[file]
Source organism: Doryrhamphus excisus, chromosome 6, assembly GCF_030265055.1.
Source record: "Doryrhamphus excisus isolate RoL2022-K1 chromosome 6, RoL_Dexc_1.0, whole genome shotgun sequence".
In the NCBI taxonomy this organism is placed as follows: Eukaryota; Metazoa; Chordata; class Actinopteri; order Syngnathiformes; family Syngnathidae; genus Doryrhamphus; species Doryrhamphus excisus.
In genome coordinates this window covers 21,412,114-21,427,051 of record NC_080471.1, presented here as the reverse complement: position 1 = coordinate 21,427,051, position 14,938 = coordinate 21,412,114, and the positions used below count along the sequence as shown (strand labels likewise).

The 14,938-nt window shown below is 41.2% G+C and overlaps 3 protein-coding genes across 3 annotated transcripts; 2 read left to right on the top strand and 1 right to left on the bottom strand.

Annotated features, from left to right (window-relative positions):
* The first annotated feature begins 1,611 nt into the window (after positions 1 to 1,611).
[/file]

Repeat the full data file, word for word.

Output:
Source organism: Doryrhamphus excisus, chromosome 6, assembly GCF_030265055.1.
Source record: "Doryrhamphus excisus isolate RoL2022-K1 chromosome 6, RoL_Dexc_1.0, whole genome shotgun sequence".
In the NCBI taxonomy this organism is placed as follows: Eukaryota; Metazoa; Chordata; class Actinopteri; order Syngnathiformes; family Syngnathidae; genus Doryrhamphus; species Doryrhamphus excisus.
In genome coordinates this window covers 21,412,114-21,427,051 of record NC_080471.1, presented here as the reverse complement: position 1 = coordinate 21,427,051, position 14,938 = coordinate 21,412,114, and the positions used below count along the sequence as shown (strand labels likewise).

The 14,938-nt window shown below is 41.2% G+C and overlaps 3 protein-coding genes across 3 annotated transcripts; 2 read left to right on the top strand and 1 right to left on the bottom strand.

Annotated features, from left to right (window-relative positions):
* The first annotated feature begins 1,611 nt into the window (after positions 1 to 1,611).